This article examines both the direct and the spillover effects of hospital ownership on the availability of medical services in rural areas. The authors assess for-profit and nonprofit market share in rural areas and identify differences in characteristics of geographic areas, like population density. Using regression analysis, they identified the direct effects and spillover effects of rural hospital ownership and offering.
Included in this study are all nonfederal, general medical and surgical hospitals falling outside of metropolitan statistical areas (MSA); data used are from 1988 to 2005 and from the American Hospital Association, U.S. Census, CMS Healthcare Cost Report Information System and Prospective Payment System Minimum Data File and primary data collection for geographic coordinates.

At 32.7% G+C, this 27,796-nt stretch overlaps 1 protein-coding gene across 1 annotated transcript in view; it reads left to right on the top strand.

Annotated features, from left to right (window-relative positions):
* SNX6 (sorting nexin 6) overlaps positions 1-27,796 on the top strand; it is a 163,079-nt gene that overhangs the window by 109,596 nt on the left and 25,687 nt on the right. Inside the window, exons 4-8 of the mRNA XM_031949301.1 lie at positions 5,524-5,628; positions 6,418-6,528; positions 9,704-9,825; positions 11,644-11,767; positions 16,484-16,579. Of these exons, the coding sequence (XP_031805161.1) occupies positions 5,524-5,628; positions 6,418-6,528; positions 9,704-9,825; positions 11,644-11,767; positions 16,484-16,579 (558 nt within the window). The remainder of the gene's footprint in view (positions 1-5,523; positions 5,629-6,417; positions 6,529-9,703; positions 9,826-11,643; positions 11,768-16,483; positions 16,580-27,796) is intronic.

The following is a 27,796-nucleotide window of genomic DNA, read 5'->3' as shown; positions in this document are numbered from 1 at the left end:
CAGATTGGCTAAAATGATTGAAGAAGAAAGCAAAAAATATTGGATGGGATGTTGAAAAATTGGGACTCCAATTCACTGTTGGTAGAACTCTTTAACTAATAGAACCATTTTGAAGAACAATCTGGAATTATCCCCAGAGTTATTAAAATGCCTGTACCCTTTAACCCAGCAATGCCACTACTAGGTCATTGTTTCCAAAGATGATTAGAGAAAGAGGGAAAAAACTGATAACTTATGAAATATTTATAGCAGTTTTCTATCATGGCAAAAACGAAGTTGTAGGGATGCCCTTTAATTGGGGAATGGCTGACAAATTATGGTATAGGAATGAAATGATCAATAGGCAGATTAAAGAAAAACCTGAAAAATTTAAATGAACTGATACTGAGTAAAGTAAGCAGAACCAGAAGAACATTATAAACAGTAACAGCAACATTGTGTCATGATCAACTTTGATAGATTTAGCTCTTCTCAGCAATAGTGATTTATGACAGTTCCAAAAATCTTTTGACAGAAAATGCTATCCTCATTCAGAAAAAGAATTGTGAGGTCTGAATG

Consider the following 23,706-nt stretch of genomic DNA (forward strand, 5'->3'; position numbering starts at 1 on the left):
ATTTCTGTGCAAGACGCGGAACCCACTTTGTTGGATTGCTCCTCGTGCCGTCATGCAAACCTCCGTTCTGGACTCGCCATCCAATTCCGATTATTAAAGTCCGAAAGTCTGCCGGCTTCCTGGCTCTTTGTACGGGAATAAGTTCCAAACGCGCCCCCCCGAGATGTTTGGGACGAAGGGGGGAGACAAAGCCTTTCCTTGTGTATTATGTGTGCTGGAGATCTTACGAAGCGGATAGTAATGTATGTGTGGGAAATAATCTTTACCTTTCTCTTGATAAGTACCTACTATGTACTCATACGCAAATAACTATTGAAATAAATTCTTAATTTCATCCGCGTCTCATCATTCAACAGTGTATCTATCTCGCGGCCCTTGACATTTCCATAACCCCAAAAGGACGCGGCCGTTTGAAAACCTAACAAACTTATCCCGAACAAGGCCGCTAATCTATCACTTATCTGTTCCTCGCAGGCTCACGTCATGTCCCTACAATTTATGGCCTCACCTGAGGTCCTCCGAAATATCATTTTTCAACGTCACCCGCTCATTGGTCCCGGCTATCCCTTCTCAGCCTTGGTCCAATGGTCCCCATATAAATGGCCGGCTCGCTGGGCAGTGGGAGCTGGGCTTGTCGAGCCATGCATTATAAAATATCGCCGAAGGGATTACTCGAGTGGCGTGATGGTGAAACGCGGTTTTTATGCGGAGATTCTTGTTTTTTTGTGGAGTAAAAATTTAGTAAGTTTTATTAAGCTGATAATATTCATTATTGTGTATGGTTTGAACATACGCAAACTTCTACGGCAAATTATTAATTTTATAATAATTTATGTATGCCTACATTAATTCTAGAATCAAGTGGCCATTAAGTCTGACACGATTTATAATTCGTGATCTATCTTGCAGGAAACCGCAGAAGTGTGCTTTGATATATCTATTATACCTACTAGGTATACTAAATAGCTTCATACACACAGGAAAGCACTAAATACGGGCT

- Ownership affects service delivery.
- Assuming service offerings are similar, the presence of nonprofit or for-profit hospitals can affect the services offered in a market and their distribution.
- Unprofitable services are more likely to be offered by rural nonprofit hospitals than for-profit hospitals.
- The more for-profit competitors, the more profitable services and few unprofitable services a nonprofit will provide.
In policy development, hospital ownership ought to be considered in broader term than their effect on nonprofit hospital behavior. Mixed-ownership markets and competition must be better understood.